• Genetic Basis of Common Human Disease: Insight into the Role of Missense SNPs from Genome-Wide Association Studies
    [Jul 2015]

    Publication date: 3 July 2015
    Source:Journal of Molecular Biology, Volume 427, Issue 13

    Author(s): Lipika R. Pal, John Moult

    Recent genome-wide association studies (GWAS) have led to the reliable identification of single nucleotide polymorphisms (SNPs) at a number of loci associated with increased risk of specific common human diseases. Each such locus implicates multiple possible candidate SNPs for involvement in disease mechanism. A variety of mechanisms may link the presence of an SNP to altered in vivo gene product function and hence contribute to disease risk. Here, we report an analysis of the role of one of these mechanisms, missense SNPs (msSNPs) in proteins in seven complex trait diseases. Linkage disequilibrium information was used to identify possible candidate msSNPs associated with increased disease risk at each of 356 loci for the seven diseases. Two computational methods were used to estimate which of these SNPs has a significant impact on in vivo protein function. 69% of the loci have at least one candidate msSNP and 33% have at least one predicted high-impact msSNP. In some cases, these SNPs are in well-established disease-related proteins, such as MST1 (macrophage stimulating 1) for Crohn's disease. In others, they are in proteins identified by GWAS as likely candidates for disease relevance, but previously without known mechanism, such as ADAMTS13 (ADAM metallopeptidase with thrombospondin type 1 motif, 13) for coronary artery disease. In still other cases, the missense SNPs are in proteins not previously suggested as disease candidates, such as TUBB1 (tubulin, beta 1, class VI) for hypertension. Together, these data support a substantial role for this class of SNPs in susceptibility to common human disease.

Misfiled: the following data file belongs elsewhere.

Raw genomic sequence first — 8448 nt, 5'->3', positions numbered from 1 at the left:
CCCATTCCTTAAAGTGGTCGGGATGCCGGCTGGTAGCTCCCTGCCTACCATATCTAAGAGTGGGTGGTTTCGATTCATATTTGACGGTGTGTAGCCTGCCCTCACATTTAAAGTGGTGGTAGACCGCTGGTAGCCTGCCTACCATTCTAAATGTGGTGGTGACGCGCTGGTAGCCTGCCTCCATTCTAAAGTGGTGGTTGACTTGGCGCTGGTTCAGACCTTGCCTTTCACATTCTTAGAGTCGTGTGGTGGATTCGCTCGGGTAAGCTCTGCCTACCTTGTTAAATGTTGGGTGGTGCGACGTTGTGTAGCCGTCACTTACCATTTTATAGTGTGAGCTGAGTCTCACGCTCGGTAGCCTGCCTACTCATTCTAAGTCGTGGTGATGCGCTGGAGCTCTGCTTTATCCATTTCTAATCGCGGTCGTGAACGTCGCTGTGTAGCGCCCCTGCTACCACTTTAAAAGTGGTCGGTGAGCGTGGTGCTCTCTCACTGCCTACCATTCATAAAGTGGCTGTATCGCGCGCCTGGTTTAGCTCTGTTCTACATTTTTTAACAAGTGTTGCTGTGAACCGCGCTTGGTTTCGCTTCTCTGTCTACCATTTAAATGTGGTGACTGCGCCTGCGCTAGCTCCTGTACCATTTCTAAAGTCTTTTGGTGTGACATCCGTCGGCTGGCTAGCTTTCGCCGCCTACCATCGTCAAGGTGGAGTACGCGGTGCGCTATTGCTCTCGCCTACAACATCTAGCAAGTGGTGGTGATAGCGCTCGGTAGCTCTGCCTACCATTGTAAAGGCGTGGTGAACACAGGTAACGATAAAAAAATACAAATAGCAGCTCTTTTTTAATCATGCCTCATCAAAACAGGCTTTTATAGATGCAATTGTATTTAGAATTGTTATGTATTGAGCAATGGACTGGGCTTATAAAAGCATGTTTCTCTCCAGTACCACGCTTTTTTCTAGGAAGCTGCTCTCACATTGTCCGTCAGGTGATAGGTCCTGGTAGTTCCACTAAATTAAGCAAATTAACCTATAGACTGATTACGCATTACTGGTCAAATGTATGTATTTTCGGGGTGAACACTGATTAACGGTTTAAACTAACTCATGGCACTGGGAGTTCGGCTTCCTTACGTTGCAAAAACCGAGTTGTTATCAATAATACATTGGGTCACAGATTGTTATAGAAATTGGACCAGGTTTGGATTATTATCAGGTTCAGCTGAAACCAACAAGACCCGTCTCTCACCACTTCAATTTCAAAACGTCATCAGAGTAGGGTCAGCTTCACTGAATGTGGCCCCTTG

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    Categories: Journal Articles
  • RING E3-Catalyzed E2 Self-Ubiquitination Attenuates the Activity of Ube2E Ubiquitin-Conjugating Enzymes
    [Jul 2015]

    Publication date: 3 July 2015
    Source:Journal of Molecular Biology, Volume 427, Issue 13